Intel’s 45nm demo shows commitment, confidence

by M. David Levenson, Senior Technology Editor

Intel showed off first-silicon success for its next-generation “Penryn” 45nm processor, which uses hafnium-based high-k dielectric instead of grown silicon oxide as the gate insulator and two different metals as the gate electrodes, at a press event at Intel headquarters in Santa Clara, CA, on January 25. A previously scheduled announcement that Intel’s P1266 technology had achieved first production as scheduled in 2007 would have been a significant technological milestone by itself — but revealing that the first design, first mask set, and first silicon all worked properly seemed stunning.

While Mark Bohr, Intel Senior Technology Fellow, did not reveal the exact materials involved, the fact that Intel had committed to combine two innovations (with three new materials) in mainstream products indicates considerable confidence. It turns out that confidence was built up over the year since Intel’s announcement of its 45nm SRAM test element group (TEG) chip in Jan. 2006, which was also secretly built using the high-k dielectric and metal gate technology.

Three flavors of Penryn processor chips were demonstrated live to the media: 80W chips for servers, 65W for desktop computers, and 35W for notebooks, all shipped down the night before from testing in Intel’s validation lab in Folsom, CA. Reporters were allowed to observe and operate the four desktops, which ran complicated games and video processes at about 2GHz (with fans roaring) but the laptop disappeared as soon as it was shown. Steve Smith, VP of DEG Group Operations, suggested that some later versions of the 45nm generation would have even lower power consumption (down to 5W), while others would run significantly faster than 2GHz.

Bohr claimed that this first-silicon demonstration implied a one-generation technology lead for Intel vs. its competitors, with yields improving on the same track as at 65nm and with a scheduled two-year delay (see chart below). In spite of the extra process complexity, Bohr claimed that the learning at the Oregon D1D fab went even more quickly this time. The first 45nm devices will come out of D1D sometime in 2H07, followed “a few weeks” later by Fab 32 in Arizona. Intel’s under-construction Fab 28 in Israel will be ramping the 45nm process by 1H08.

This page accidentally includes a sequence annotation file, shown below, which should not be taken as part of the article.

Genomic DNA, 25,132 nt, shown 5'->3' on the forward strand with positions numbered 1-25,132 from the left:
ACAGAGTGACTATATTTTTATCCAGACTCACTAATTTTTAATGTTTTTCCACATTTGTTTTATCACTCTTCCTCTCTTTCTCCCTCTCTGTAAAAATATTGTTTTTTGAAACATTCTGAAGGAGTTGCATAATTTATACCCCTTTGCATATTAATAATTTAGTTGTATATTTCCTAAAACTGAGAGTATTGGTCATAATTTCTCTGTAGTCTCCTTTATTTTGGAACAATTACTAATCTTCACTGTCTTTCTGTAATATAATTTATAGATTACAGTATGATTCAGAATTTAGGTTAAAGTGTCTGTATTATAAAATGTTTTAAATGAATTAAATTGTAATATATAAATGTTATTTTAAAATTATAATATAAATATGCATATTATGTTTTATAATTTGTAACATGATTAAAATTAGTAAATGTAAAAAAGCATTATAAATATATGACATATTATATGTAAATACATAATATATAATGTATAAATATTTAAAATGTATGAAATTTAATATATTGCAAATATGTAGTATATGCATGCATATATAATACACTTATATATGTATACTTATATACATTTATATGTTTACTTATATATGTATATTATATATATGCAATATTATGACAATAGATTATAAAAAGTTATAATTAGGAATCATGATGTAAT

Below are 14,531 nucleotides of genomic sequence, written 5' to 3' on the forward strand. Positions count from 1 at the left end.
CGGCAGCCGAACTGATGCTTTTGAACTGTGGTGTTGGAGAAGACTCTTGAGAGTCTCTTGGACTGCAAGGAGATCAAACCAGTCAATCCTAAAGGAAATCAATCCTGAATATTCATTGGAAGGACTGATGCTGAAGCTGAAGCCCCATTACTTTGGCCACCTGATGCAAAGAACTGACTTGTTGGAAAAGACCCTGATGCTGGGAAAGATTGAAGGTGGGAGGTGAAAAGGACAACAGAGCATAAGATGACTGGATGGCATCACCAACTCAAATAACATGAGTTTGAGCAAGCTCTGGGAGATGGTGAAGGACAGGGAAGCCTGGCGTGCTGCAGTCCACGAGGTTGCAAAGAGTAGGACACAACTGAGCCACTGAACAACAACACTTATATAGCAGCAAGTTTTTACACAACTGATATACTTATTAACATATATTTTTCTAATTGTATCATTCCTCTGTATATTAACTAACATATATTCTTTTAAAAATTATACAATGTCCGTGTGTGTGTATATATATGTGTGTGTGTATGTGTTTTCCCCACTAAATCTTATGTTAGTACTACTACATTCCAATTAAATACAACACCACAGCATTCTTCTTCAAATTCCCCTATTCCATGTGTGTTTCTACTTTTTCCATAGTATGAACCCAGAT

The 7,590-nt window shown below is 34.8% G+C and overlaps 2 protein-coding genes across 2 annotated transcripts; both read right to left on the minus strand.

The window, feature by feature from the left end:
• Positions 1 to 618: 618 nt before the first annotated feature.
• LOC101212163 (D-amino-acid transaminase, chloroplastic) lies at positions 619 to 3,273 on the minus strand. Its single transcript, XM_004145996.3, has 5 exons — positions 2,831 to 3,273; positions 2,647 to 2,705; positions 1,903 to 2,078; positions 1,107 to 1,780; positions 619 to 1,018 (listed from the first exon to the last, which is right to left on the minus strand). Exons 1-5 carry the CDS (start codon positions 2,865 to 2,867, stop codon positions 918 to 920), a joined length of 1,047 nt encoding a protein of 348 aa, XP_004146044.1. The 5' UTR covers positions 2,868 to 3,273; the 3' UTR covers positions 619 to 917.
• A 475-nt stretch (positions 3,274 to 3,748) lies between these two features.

Intel CEO Paul Otellini also made a quick appearance, noting that Intel was trying to synch its product rollouts with its technology announcements in order to make its internal progress seem less esoteric to customers.

While the higher performance achieved at constant power consumption may seem just a marginal improvement, it is certainly historic for Intel to replace the grown-in-place silicon oxide gate dielectric that has been universally used for silicon transistors since Andy Grove discovered the process as a graduate student. Combining that with the replacement of doped poly gates with metal probably does constitute “the greatest change in transistor technology since the introduction of polysilicon gate MOS transistors in the late 1960’s,” as Gordon Moore noted in a PR quote touted by Intel. But keep in mind that this is only one of several wrenching changes to come as the industry pursues Moore’s Law through the 21st century. Intel’s go-it-alone R&D strategy may allow Intel to set the technology pace, but it may or may not prove financially tenable in the long run. — M.D.L.

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